A Poem for Special Teachers!

(Guest post by Monica McDivitt – Monica blogs at Like a Butterfly)

Sam and One of Her Awesome Special Ed Teachers

Teacher Appreciation Week is around the corner. Though I believe ALL teachers are invaluable, I am giving extra props to special education teachers. Surprise, surprise! :)

They aren’t just teachers. They are physical therapists, speech therapists, occupational therapists, researchers, nurses, and our children’s cheerleaders! Their patience, creativity, organization, ability to accept and understand the differences in each of our children and their ability to motivate, identify, appreciate and celebrate small victories are what make them different from the rest! Few things are more rewarding than knowing you have made an impact on the lives of children who are struggling to reach their full potential.

Two years ago I wrote this poem for Sam’s LIFE Skills teacher and paraprofessionals, printed it, framed it and gave it to them as a gift. It was written from Samantha’s perspective. I hope you like it:

You greet me every morning with a great big smile
Help me out of the car
Even if it takes a while

I am a little girl who cannot hear or speak
But still you understand me,
Week after week.

I have more challenges than most other people, you know
But you never give up on me
Even if my progress is slow

You help me with my daily life skills
Help me to succeed
Teach me how to sing and play
Adapt it to my special needs

I am strong and happy
I like to giggle and tease
Sometimes I may even drop down on my knees

You work very hard everyday,
Help me learn and grow
You are patient, kind and loving

This I wanted you to know
It takes a special person to be a teacher like you
And my Mommy and Daddy are grateful
For everything you do!

Happy Teacher’s Appreciation Week!

{If you loved this as much as I (Camilla) did and want to share with your Facebook Friends, just go here to do that!! Thanks y’all!}

About Guest Blogger

This post was written by a guest contributor.  Please see their details on our Contributors page.  If you’d like to guest post for Different iz Good check out our Write for DIG page for details about how YOU can share your stories and tips with our community.

Giving Sam a Voice

(Guest post by Monica McDivitt – Monica blogs at Like a Butterfly)

The Internet, Facebook and computers have been quite a gift to me. Some might criticize and complain that people share too much information or spend too much time “playing” on the Internet but the ability to form new friendships, network with other groups and families of children with and without disabilities, find resources and research from the comfort of my own home have all become invaluable to me. After all, this is how I met Camilla Downs, founder of The Turning Views Foundation and the Different Iz Good™ (DIG) movement and how I was given the privilege to be a contributor for her incredible mission.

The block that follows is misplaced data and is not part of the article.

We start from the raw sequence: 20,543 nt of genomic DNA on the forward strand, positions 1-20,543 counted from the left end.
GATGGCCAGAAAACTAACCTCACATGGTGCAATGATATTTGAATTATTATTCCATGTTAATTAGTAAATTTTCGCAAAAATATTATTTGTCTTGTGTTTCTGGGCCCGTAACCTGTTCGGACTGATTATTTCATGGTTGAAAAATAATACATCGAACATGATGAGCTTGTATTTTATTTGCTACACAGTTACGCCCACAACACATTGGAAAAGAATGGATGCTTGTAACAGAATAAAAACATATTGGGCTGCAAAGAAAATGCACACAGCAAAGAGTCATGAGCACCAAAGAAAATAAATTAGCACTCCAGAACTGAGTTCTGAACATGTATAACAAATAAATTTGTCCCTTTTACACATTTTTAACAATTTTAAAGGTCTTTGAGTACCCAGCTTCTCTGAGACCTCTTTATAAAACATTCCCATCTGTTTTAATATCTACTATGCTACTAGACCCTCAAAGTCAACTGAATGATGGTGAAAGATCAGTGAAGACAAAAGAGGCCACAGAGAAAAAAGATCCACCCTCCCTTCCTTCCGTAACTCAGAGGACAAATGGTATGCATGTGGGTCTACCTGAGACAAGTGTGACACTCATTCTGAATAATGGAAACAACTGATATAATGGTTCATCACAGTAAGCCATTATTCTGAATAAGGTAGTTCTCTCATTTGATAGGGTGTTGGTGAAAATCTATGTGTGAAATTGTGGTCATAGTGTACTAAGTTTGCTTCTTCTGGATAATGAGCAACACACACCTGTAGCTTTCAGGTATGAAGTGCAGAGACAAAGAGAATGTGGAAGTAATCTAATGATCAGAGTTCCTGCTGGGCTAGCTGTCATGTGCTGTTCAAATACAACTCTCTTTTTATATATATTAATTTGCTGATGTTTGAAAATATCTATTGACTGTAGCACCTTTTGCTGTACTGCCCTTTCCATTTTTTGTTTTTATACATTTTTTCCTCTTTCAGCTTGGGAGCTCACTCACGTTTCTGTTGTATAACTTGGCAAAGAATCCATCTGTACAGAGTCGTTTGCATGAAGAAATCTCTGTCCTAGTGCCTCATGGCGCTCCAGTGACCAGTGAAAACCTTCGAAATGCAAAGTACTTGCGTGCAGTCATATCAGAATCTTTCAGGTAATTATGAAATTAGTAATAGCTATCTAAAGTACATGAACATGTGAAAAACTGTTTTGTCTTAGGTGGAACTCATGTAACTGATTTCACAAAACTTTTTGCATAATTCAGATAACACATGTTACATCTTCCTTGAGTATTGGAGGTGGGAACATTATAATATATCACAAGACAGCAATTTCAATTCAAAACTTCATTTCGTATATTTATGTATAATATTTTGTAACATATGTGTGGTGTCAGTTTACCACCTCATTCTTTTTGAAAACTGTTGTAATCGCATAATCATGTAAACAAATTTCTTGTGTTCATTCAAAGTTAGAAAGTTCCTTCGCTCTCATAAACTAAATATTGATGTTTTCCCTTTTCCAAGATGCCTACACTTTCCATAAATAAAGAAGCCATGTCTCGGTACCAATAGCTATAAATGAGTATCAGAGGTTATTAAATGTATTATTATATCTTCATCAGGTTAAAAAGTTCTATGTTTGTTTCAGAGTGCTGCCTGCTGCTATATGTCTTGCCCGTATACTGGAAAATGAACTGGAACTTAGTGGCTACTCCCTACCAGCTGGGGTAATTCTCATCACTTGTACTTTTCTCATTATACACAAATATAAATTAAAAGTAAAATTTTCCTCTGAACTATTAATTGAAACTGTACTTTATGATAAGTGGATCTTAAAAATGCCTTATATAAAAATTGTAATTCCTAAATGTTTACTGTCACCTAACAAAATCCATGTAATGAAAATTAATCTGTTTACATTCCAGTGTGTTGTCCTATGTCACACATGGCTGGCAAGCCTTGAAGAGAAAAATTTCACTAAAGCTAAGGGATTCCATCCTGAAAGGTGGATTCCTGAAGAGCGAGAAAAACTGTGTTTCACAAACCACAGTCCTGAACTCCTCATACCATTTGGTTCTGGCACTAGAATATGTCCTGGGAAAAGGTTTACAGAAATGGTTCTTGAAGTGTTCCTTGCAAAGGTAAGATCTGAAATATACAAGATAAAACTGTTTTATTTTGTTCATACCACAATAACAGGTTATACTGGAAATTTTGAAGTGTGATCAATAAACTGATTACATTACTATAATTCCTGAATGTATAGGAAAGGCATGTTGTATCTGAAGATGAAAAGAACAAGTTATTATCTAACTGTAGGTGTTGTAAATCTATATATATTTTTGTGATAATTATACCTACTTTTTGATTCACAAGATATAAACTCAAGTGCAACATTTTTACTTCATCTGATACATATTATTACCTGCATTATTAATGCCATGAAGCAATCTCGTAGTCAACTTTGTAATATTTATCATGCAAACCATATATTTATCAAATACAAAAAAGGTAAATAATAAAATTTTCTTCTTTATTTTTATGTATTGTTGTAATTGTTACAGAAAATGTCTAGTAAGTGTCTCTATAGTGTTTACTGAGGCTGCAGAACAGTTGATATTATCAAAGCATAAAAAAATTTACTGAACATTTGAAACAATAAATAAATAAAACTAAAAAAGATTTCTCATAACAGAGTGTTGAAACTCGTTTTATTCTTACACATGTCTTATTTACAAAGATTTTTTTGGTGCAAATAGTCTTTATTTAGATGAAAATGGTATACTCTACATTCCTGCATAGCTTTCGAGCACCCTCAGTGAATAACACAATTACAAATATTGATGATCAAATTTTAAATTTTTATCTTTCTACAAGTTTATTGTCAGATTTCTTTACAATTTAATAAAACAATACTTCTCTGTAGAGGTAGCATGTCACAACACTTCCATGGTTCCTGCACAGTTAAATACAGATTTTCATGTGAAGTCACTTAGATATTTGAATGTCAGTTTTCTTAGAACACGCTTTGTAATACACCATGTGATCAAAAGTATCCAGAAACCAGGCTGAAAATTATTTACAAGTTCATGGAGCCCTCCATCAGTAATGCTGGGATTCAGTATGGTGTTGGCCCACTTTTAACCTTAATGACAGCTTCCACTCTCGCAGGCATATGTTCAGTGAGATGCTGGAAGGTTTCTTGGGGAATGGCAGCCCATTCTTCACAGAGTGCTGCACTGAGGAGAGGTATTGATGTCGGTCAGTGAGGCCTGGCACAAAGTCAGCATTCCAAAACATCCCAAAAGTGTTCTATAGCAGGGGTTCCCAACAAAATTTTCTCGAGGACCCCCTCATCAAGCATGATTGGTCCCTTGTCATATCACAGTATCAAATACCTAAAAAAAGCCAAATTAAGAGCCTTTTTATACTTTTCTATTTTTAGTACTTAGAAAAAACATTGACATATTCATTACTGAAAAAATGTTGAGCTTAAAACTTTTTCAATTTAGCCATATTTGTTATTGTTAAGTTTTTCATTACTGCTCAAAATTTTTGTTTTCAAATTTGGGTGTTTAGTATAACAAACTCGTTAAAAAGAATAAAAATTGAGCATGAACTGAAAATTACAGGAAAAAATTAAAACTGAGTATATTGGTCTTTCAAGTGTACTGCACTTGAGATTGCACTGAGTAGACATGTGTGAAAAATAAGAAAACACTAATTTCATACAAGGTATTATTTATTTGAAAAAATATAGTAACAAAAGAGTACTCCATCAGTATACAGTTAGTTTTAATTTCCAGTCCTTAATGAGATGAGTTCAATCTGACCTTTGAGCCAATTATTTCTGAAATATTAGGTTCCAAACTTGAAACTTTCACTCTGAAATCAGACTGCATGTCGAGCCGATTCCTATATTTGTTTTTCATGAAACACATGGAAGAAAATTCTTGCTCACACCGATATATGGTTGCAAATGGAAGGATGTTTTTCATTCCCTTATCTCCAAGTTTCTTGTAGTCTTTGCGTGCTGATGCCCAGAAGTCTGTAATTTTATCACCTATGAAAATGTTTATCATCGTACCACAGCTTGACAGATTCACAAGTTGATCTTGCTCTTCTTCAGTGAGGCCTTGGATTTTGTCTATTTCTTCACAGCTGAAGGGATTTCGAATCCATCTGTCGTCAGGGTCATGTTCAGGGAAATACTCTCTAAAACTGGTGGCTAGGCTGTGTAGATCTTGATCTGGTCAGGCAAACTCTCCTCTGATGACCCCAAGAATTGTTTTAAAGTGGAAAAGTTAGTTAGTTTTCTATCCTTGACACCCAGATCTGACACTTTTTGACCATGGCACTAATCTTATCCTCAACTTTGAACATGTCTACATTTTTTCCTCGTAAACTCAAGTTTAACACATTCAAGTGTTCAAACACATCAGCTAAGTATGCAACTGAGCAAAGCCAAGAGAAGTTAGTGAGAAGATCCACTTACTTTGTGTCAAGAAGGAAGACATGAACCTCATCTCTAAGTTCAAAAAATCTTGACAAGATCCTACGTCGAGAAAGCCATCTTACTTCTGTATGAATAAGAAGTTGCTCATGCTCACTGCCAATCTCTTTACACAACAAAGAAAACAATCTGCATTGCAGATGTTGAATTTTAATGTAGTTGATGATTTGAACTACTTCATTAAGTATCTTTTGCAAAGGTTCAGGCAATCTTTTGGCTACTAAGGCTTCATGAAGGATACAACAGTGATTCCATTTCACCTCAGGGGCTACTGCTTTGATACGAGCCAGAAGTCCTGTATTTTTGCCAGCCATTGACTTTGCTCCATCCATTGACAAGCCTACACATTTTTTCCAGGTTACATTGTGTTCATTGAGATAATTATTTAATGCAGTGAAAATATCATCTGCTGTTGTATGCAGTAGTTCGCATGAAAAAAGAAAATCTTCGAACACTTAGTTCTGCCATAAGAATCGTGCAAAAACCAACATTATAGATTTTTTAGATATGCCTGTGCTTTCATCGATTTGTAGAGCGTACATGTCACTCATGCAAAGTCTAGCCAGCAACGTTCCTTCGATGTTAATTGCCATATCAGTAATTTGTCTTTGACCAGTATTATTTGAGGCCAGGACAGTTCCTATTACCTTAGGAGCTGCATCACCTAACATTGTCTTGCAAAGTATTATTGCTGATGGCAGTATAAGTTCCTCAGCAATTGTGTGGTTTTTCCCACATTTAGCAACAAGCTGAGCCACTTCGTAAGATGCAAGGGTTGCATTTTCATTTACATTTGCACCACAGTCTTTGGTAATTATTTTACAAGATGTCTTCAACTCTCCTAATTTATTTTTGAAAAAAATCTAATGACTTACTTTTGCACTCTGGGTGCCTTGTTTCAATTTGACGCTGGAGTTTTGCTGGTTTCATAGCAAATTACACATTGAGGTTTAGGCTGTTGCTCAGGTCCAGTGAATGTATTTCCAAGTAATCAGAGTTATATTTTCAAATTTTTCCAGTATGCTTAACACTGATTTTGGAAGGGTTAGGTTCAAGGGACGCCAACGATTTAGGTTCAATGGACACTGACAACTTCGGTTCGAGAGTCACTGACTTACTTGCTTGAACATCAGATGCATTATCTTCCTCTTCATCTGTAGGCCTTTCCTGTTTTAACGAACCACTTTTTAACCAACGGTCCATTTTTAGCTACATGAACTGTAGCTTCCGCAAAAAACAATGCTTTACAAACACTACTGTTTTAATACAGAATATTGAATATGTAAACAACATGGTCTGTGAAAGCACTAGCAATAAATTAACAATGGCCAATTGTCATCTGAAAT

Over the past few months, I have been exploring alternative ways to help my 10 year-old daughter, Samantha, to communicate. Sam was born with a chromosome 18q- deletion. As a result she has intellectual and developmental disabilities. Sam is also Deaf, nonverbal and her delayed fine motor skills do not allow her to hold a crayon without assistance.

Sam understands some American Sign Language but has not learned to sign consistently. If she does sign, her sign language is very subtle and if you blink, you will probably miss it. My husband, John, and I have tried several tools and devices over the years to help Sam communicate and participate in her daily and extracurricular activities – the Picture Exchange Communication System (PECS), object schedules and my own pictures with ASL signs are just a few.

In my first DIG contribution I wrote, “Do I wish Sam could speak? Would I love to hear her beautiful voice? You bet! For now, I get giggles, babbles, cries and gestures and if this is all I ever receive as far as communication, I can be happy.” I am true to Sam and still believe everything I wrote but I also know that Sam is an extremely bright child and she really makes me think…a lot! One day, recently, I was playing with Sam, speaking directly into her ear. In a sing-songy voice I kept repeating, “I love you.” Sam sat and listened attentively. She was incredibly engaged and when I least expected it and with a big smile on her face, I heard her vocalize “Ah la la.” I heard Sam say, “I love you” and I suddenly began to want more!

Success stories of the iPad being used with children who have disabilities have been popping up all over the local and world news: A recent New York Times article described the story of 7-year-old Owen Cain who has had a debilitating motor-neuron disease since infancy: “He does not have the strength to use a computer mouse but when a nurse propped her boyfriend’s iPad within reach in June, he did something his mother had never seen before. [Owen] aimed his left pointer finger at an icon on the screen, touched it — just barely — and opened the application Gravitarium, which plays music as users create landscapes of stars on the screen. Over the years, Owen’s parents had tried several computerized communications contraptions to give him an escape from his disability, but the iPad was the first that worked on the first try.”